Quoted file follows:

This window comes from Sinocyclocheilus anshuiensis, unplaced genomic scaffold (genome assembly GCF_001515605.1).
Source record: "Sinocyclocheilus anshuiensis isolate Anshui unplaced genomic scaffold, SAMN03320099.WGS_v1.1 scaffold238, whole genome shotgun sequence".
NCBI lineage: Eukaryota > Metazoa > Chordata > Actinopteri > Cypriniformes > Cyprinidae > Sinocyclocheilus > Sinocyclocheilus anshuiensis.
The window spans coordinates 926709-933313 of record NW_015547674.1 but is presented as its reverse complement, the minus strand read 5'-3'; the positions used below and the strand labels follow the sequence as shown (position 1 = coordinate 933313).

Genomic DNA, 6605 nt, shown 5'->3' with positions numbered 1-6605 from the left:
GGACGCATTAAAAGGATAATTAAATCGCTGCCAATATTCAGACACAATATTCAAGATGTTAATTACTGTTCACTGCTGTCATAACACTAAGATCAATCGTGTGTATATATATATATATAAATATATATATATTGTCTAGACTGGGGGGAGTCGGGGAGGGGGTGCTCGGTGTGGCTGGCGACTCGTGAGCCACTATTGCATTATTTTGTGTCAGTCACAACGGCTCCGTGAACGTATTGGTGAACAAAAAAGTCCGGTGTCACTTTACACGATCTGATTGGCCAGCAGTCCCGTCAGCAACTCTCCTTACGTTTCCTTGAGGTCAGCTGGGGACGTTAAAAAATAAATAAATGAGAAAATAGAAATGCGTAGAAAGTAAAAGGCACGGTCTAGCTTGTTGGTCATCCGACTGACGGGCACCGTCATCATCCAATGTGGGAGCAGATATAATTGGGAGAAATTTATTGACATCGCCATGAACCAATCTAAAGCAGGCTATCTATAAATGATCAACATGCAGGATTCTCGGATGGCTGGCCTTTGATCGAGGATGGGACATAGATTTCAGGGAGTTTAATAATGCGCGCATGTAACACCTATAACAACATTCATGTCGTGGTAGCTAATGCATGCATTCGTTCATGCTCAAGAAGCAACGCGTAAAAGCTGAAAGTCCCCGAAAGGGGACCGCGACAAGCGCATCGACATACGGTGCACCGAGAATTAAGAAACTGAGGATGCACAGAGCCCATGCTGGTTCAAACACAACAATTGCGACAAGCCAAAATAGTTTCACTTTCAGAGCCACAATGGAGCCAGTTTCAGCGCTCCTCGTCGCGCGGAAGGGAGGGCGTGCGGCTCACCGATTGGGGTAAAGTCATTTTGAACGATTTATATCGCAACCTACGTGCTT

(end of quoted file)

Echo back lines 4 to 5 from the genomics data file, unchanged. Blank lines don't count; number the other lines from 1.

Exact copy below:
The window spans coordinates 926709-933313 of record NW_015547674.1 but is presented as its reverse complement, the minus strand read 5'-3'; the positions used below and the strand labels follow the sequence as shown (position 1 = coordinate 933313).

Genomic DNA, 6605 nt, shown 5'->3' with positions numbered 1-6605 from the left: